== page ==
JONATHAN CHAIT MARCH 2, 2011
Thumbing through the latest print edition of Reason, I came across Ronald Bailey's article warning about carbon rationing:
Plan A was to get a massive cap-and-trade carbon rationing scheme adopted by Congress. The scheme aimed at imposing mandatory cuts on U.S. emissions of the greenhouse gases, chiefly carbon dioxide, that are thought to be warming the atmosphere. Six months after President Barack Obama’s inauguration, a cap-and-trade bill managed squeak through the House of Representatives—once it was larded up with billions in pork barrel goodies. Attempts to get cap-and-trade through the Senate foundered in July 2010 when Democratic majority leader Sen. Harry Reid (D-Nev.) admitted that he could not muster the votes. The “shellacking” of the Democrats in the mid-term elections, in which the Republicans took control of the House and increased their membership in the Senate, has shoved Plan A off the table.
Now onto to Plan B. ...
My suspicion is that the Obama administration is strategically rushing these EPA regulations as a way of ratcheting up the pressure on the Republicans in Congress to adopt the lesser of two evils—something like a cap-and-trade carbon rationing scheme that failed last summer. The real Plan B is to make Plan B look so odious that Plan A looks good by comparison. It might just work.
Conservatives and libertarians are very defensive about Koch funding, but this is the sort of thing that grounds liberal suspicion. Bailey, the author of "Global Warming and Other Eco Myths: How the Environmental Movement Uses False Science To Scare us To Death," is a former journalism fellow at the Competitive Enterprise Institute. CEI, like Reason, is backed by the Kochs.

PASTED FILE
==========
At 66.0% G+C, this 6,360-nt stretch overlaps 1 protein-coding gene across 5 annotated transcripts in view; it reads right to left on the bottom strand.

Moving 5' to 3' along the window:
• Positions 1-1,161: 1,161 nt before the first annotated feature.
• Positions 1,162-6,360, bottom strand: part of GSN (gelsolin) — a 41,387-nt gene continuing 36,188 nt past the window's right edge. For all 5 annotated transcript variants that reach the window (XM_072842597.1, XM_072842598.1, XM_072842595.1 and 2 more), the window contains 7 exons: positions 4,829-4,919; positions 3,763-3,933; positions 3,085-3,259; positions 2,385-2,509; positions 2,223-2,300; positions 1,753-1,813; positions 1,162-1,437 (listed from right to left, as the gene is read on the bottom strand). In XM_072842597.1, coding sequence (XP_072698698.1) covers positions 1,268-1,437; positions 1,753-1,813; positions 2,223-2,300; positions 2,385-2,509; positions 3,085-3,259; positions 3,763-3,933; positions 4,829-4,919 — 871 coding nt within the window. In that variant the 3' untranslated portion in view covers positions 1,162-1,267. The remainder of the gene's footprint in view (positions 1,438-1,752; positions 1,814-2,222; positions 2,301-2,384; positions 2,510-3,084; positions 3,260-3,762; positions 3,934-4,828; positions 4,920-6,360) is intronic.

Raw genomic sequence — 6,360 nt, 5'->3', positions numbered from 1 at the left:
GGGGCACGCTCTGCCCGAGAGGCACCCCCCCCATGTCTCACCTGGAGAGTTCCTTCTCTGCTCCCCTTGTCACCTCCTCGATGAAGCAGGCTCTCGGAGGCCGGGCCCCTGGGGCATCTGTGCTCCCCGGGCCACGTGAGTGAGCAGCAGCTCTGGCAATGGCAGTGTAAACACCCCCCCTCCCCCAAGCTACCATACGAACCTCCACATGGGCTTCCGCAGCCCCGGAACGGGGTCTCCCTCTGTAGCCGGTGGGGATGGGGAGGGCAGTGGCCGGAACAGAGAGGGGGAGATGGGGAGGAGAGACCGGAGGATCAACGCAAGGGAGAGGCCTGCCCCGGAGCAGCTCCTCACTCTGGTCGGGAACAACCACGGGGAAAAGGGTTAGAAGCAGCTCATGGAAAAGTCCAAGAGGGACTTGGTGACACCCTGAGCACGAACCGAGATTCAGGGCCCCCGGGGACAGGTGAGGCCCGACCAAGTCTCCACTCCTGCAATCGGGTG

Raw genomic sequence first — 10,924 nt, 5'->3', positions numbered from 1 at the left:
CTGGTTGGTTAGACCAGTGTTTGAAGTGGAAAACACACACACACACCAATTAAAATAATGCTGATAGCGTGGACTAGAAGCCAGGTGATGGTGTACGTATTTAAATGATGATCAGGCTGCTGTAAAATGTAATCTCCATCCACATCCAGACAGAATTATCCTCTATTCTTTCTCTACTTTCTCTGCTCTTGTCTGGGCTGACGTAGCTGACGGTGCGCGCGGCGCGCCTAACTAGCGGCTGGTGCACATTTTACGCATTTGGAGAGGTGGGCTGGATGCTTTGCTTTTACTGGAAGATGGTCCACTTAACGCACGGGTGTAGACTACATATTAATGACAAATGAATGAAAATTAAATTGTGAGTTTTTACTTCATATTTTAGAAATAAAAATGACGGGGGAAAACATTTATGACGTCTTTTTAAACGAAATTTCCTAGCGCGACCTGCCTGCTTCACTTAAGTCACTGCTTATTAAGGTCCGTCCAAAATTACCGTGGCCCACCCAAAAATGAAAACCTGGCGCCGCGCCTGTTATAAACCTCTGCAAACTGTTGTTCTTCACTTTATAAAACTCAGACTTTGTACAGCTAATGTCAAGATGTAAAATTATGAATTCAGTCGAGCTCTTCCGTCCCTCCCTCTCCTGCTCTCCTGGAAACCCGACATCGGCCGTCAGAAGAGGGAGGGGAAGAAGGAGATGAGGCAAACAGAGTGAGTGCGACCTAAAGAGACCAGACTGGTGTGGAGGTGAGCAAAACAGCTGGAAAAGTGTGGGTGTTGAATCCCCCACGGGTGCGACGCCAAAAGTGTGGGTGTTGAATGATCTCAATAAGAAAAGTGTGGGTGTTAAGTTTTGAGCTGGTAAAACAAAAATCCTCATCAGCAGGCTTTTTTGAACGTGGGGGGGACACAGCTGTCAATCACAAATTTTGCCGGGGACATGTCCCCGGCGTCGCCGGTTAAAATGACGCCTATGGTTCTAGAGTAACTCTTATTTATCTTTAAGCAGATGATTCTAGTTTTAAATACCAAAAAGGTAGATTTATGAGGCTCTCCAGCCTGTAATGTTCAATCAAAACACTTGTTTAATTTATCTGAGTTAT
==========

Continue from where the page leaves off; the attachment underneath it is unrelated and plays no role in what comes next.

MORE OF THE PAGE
I've recently been debating Radley Balko, also of Reason, who argues that the Kochs are mostly interested in libertarian ideas, as opposed to defending their own interests:
Yes, like most corporations, the Kochs spend money on the political process to protect their interests, sometimes on unlibertarian politicians and unlibertarian causes. Sure, go ahead and criticize them for that. But though I've never met either of the Koch brothers, I suspect that like most libertarians, they'd rather avoid the unseemly world of politics as often as possible, where winning generally means forcing other people to bend to your will. (David Koch did run for Vice President on the Libertarian Party ticket in 1980, but on a platform of legalizing drugs and prostitution, and abolishing the FBI and CIA.) They seem more interested in contributing to voluntary, civil society, by promoting ideas (yes, through think tanks and magazines like Reason), the arts, research, and by fighting particularly pernicious laws like the PATRIOT Act through the courts instead of through contributions to generally spineless politicians.
It seems to me that the line between "ideas" and "interests" is, at best, a lot less clear than Balko makes it out to be. Libertarianism is an idea with many possible interpretations. The notion that corporations should be able to pollute the commons with harmful greenhouse gases at no cost whatsoever is just one such interpretation, and not necessarily the most natural one. Likewise, the notion that reducing the size of government is best achieved by, or even rationally related to, debt-financed regressive tax cuts is also highly contestable. Yet these are interpretations that are very congenial to the Koch brothers' bottom line, and they're also the interpretations promoted by Koch-financed groups. So this presumed dichotomy between their narrow interests and their belief in libertarian ideas seems to be a pretty shaky concept.